Fencing In The Schools comes to APS schools

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Atlanta Public School students fenced like Olympians during the kick-off of the Fencing In The Schools (FITS) program thanks to a partnership with Communities In Schools of Atlanta, Graduation Generation and FITS.

FITS, a non-profit founded by Olympic Silver Medalist Tim Morehouse, has brought the Olympic sport of fencing to over 15,000 students across the country. The program uses fencing to teach Olympic values and skills through Olympian role models.



Atlanta schools Maynard Jackson High School, King Middle School, D.H. Stanton Elementary and Toomer Elementary welcomed Olympians during assemblies in early March to kick-off the program. Olympians visited schools to share their stories and introduce fencing. The Olympians also conducted professional development for PE teachers.



Funding for the program, including fencing equipment for each school, has been provided by a donation from Rick Rieder, an Emory alumnus/trustee, Managing Director of BlackRock, Inc. and member of the CIS National Leadership Council, along with a grant from Dick’s Sporting Goods and the Sports Matter program.

Check out the FITS program at Maynard Jackson High School featured on People 2 People on WSB-TV:



To watch FITS feature on Vice Sports click here.

Check out photos from the Maynard Jackson High School assembly below:

Dr. Hamilton E. Holmes has portrait dedicated in his honor

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CIS of Atlanta at Hamilton E. Holmes Elementary School helped organize a ceremony honoring Dr. Hamilton E. Holmes with a portrait dedication.

Ms. Marilyn Holmes was in attendance to give the portrait of her husband to the school on behalf of the University of Georgia. Students shared their knowledge of Dr. Holmes' work and life through poems and songs. Poet Pamela Poole also shared a story of Dr. Holmes' life called "Once Upon a Time."

Dr. Holmes was an American orthopedic physician who was one of the first African-Americans to attend the University of Georgia. The Atlanta native was also the first African-American to attend Emory University School of Medicine, where he earned his M.D. He has several landmarks named in his honor, including Hamilton E. Holmes Elementary School, Hamilton E. Holmes Drive (Highway 280) in Fulton County; and the H.E. Holmes MARTA station in Atlanta. At the time of his death in 1995, Dr. Holmes was an orthopedic surgeon in Atlanta, associate dean and a member of the faculty of the Emory University School of Medicine and chairman of the orthopedic unit at Grady Memorial Hospital in Atlanta.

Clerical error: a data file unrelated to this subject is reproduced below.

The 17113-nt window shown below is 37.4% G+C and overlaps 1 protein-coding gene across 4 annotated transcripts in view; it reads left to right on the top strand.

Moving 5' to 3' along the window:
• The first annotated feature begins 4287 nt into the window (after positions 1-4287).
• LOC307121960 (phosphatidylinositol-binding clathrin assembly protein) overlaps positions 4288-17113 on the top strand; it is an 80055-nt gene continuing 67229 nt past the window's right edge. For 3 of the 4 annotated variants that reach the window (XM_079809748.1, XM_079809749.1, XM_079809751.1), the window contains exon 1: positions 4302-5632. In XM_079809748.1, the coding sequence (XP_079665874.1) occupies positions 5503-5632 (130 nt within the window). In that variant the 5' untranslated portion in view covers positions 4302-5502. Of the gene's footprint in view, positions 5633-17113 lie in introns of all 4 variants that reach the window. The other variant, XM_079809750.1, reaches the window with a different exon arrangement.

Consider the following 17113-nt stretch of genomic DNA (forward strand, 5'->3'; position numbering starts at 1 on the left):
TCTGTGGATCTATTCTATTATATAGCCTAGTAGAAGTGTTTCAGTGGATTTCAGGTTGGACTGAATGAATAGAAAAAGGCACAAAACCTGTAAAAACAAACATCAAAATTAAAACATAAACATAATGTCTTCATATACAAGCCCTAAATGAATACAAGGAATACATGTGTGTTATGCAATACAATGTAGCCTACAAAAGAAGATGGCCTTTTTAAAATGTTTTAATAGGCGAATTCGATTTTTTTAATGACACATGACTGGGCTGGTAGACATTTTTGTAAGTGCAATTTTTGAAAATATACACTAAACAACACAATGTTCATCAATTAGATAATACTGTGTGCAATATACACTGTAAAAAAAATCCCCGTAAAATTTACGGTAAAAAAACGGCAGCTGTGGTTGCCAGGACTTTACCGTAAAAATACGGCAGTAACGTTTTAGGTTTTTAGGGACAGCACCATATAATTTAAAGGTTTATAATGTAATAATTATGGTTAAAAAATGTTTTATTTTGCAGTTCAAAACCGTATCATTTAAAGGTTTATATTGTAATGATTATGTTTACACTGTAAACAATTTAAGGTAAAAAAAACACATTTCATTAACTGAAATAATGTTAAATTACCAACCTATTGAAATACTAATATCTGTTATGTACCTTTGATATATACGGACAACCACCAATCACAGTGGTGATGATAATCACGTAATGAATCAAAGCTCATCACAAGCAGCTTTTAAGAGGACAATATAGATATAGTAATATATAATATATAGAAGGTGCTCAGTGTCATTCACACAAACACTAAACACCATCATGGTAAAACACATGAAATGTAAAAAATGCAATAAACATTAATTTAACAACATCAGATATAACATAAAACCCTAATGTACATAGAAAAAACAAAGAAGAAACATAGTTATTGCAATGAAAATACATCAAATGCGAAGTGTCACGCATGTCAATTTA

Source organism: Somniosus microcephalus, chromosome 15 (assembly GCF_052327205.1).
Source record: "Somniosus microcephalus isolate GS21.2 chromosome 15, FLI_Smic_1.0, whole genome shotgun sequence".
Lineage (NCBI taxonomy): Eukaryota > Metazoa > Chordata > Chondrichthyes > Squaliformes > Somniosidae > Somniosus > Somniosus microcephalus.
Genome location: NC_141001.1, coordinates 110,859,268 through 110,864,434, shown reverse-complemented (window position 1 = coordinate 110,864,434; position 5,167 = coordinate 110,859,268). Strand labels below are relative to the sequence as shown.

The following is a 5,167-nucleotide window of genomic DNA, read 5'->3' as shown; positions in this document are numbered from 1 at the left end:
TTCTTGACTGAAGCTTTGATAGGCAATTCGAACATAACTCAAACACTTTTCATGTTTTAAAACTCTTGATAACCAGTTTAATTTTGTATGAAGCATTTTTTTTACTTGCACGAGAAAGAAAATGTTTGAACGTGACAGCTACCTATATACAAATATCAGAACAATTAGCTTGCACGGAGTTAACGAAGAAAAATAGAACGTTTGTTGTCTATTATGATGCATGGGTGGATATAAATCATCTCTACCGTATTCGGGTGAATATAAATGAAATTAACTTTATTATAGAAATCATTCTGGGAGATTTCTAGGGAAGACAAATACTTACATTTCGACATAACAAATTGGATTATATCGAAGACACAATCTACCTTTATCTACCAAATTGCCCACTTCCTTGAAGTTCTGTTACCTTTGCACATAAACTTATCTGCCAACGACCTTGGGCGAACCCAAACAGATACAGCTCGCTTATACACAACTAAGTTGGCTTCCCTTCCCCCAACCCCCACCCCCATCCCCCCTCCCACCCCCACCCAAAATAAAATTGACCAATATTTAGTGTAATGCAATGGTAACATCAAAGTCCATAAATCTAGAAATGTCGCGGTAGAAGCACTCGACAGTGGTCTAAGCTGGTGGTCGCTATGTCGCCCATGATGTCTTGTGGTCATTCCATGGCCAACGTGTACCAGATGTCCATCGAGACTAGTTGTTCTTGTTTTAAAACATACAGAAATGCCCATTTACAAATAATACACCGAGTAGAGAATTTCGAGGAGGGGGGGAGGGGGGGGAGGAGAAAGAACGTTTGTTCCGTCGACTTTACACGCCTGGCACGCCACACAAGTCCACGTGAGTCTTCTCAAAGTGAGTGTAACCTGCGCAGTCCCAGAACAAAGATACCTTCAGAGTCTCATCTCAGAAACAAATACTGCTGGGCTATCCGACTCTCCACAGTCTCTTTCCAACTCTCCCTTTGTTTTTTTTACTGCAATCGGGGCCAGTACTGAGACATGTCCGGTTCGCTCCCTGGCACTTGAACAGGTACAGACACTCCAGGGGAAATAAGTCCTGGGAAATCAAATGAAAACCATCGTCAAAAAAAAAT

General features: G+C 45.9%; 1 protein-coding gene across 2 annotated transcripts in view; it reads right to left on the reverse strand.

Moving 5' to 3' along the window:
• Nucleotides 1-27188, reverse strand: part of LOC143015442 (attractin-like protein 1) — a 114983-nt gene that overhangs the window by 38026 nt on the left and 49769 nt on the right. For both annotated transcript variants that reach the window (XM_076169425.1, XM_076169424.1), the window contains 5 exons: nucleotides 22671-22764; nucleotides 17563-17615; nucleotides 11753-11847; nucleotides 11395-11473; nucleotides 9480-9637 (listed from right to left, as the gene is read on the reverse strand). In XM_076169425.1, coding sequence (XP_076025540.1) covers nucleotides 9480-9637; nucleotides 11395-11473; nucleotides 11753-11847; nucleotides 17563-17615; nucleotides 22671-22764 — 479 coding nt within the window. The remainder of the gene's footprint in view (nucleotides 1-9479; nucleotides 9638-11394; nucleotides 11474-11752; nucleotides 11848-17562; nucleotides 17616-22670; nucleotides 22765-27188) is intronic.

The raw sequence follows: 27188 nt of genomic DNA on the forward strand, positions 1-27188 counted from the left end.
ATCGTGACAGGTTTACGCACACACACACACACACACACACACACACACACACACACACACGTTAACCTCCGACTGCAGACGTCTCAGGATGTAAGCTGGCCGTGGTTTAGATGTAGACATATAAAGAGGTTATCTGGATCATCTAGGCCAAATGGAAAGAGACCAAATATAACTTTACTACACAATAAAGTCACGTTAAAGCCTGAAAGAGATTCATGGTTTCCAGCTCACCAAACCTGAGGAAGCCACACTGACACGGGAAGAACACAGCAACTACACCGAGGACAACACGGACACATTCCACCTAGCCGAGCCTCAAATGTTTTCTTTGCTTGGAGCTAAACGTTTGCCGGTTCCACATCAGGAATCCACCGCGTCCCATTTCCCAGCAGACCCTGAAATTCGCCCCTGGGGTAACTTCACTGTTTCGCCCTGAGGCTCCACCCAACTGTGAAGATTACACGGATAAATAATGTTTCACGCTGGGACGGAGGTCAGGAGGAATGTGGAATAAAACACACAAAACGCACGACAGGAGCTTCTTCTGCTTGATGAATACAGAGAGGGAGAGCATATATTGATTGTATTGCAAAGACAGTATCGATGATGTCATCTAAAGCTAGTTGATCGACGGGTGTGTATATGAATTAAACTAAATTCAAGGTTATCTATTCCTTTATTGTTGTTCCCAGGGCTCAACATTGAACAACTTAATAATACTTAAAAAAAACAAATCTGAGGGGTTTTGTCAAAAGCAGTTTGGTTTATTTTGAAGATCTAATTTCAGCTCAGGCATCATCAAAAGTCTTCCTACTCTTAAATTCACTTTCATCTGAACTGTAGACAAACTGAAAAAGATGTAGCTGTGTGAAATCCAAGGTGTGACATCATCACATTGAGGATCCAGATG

The elementary school also celebrated the kick off of Men's Mentor Monday by distinguishing male mentors from the Atlanta community with a certificate. Men's Mentor Mondays will continue the fourth Monday of the month.

Check out photos from the event below:

D.H. Stanton ES shares importance of parental involvement

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D.H. Stanton Elementary School hosted Muffins for Moms and Donuts for Dads events to bring together fathers and mothers of students.

The purpose of the event was to provide parents support, words of encouragement and to share ways they can participate in their child's life and the impact of parental involvement.

Among those in attendance included the principal, assistant principal, counselor, parent liaison, and representatives from Safe Routes to School, Families First and Emory University.

Check out photos from the events below:

Donuts for Dads



Muffins for Moms

CIS bridges the gap for Banneker HS student

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CIS Site Coordinator Deon Harrison catapulted Tatyana into a new direction, one that would end in success.

Deon worked with Tatyana to develop study plans and support through various incentives, field trips, small group sessions, parental communication and advocacy with her teachers during the 2014-2015 school year. He also met with teachers to assist Tatyana in receiving extra credit assignments and make up work. CIS also bridged the gap of communication between Tatyana’s family and the school by holding phone conferences and facilitating face-to-face meetings with the counselor.

By the end of the school year, Tatyana passed her classes, passed the ninth grade, and without even attending summer school, she has earned enough credits to start the 2015-2016 year in the 11th grade. Her confidence has increased tremendously and her family feels more connected to her educational journey. She is now on track to graduate with her class of 2017.



Program Highlights: Why CIS works!

Site coordinators work with each caseload student, their parents and teachers to develop individual student plans. The plans outline specific goals for students to make improvements in critical areas including attendance, academics and behavior. In addition to developing and monitoring these plans, the list below includes other case management services:

  • Site Coordinator Mentorship
  • Attendance Incentives
  • Behavior Incentives
  • Academic Incentives and Support (grades, tutorial participation, tutors, advocacy)
  • College Access and Career Exploration Opportunities
  • Life Skills (workshops, field trips, mentors, etc.)
  • Home Visits

Contact Us

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    Atlanta, GA 30303

    404-897-2390
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    info@cisatlanta.org
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